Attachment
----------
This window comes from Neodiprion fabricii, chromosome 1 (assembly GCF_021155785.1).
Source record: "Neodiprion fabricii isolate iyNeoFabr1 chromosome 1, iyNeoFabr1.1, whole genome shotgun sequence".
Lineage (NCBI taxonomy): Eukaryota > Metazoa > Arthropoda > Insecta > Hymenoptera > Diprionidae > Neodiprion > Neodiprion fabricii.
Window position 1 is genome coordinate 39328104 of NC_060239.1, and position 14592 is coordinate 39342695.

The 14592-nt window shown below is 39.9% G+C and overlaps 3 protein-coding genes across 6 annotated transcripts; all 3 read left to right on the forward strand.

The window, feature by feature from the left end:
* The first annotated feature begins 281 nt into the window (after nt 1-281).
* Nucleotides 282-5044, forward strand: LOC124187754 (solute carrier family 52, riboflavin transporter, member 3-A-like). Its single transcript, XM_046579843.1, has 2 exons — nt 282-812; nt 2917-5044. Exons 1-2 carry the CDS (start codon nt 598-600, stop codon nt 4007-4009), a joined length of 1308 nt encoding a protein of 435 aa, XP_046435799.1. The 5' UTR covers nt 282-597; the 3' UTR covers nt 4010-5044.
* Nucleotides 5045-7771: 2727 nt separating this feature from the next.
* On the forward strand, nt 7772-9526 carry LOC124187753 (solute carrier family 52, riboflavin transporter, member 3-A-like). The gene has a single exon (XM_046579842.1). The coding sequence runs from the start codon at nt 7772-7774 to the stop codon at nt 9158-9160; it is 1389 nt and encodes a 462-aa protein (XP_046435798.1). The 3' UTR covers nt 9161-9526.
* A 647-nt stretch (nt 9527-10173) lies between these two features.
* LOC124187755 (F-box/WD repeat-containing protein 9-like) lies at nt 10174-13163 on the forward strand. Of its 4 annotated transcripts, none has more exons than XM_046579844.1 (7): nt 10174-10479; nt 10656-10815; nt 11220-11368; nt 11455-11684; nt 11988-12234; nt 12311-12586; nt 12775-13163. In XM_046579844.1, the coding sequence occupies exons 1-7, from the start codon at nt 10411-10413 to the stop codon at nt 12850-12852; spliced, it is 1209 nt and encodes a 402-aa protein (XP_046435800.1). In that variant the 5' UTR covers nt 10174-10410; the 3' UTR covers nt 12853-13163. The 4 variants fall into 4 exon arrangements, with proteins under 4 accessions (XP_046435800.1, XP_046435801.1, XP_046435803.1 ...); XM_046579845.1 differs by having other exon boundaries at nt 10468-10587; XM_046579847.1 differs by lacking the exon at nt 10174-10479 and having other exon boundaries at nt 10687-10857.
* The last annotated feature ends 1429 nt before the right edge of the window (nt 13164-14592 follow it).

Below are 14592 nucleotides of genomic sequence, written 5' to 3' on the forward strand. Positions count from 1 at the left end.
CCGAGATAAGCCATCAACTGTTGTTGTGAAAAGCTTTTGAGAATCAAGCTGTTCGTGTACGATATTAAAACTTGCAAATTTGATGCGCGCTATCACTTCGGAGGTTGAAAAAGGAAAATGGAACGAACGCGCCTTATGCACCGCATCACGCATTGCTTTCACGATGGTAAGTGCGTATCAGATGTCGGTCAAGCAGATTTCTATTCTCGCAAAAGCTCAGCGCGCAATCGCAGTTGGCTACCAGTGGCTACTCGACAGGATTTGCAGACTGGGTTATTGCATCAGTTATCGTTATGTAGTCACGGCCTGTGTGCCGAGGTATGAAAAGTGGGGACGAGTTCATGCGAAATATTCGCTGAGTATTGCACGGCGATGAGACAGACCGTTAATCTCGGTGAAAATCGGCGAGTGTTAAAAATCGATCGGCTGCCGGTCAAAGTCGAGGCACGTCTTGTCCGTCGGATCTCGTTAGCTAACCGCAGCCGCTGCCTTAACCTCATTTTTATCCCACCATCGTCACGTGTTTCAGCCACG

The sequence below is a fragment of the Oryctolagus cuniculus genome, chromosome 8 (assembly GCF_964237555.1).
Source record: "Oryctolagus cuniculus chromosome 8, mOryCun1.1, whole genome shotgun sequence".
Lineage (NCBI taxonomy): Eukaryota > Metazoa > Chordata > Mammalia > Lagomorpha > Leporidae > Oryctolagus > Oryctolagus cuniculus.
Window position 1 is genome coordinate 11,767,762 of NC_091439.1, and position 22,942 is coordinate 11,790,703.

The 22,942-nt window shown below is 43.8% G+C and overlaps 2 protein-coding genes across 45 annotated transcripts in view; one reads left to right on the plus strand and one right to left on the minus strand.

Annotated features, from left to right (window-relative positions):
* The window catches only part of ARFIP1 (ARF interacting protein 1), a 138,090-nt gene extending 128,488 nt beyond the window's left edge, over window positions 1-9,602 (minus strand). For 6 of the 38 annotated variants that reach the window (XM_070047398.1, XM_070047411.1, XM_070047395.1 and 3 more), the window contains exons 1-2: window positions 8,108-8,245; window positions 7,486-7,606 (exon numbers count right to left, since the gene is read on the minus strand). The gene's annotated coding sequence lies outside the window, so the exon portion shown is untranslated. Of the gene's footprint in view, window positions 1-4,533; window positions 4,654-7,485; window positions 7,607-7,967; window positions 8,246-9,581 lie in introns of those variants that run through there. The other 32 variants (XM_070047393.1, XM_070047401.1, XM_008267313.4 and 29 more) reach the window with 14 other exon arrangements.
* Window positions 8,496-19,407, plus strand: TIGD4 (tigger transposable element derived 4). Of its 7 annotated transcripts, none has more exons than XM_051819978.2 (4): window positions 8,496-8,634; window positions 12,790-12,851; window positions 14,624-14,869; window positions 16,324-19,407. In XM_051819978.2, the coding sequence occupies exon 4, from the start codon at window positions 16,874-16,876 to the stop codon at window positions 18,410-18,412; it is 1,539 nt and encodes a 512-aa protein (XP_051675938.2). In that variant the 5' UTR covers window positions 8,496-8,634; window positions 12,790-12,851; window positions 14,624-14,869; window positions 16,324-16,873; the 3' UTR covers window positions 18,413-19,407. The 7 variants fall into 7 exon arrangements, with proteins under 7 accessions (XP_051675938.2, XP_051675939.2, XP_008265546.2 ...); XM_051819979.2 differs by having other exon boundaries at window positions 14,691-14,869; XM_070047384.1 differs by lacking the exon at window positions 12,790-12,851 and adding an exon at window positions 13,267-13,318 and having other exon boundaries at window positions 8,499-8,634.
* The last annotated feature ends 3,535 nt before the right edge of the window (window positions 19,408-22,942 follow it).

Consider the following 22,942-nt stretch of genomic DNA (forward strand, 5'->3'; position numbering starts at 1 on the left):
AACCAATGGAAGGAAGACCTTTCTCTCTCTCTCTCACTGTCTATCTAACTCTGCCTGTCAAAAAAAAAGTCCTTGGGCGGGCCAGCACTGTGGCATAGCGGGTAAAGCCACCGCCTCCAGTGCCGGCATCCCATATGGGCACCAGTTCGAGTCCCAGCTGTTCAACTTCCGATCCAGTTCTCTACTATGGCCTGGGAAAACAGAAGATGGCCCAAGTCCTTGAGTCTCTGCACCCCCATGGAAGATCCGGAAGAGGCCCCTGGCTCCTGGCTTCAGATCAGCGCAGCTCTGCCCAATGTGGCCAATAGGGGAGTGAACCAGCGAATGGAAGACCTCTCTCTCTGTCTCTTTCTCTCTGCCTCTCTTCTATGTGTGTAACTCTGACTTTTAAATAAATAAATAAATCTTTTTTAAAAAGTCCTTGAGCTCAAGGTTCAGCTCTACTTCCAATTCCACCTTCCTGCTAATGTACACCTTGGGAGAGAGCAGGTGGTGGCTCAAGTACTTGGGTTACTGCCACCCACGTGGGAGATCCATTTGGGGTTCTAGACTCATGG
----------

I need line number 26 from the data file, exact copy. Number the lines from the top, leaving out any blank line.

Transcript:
AACCAATGGAAGGAAGACCTTTCTCTCTCTCTCTCACTGTCTATCTAACTCTGCCTGTCAAAAAAAAAGTCCTTGGGCGGGCCAGCACTGTGGCATAGCGGGTAAAGCCACCGCCTCCAGTGCCGGCATCCCATATGGGCACCAGTTCGAGTCCCAGCTGTTCAACTTCCGATCCAGTTCTCTACTATGGCCTGGGAAAACAGAAGATGGCCCAAGTCCTTGAGTCTCTGCACCCCCATGGAAGATCCGGAAGAGGCCCCTGGCTCCTGGCTTCAGATCAGCGCAGCTCTGCCCAATGTGGCCAATAGGGGAGTGAACCAGCGAATGGAAGACCTCTCTCTCTGTCTCTTTCTCTCTGCCTCTCTTCTATGTGTGTAACTCTGACTTTTAAATAAATAAATAAATCTTTTTTAAAAAGTCCTTGAGCTCAAGGTTCAGCTCTACTTCCAATTCCACCTTCCTGCTAATGTACACCTTGGGAGAGAGCAGGTGGTGGCTCAAGTACTTGGGTTACTGCCACCCACGTGGGAGATCCATTTGGGGTTCTAGACTCATGG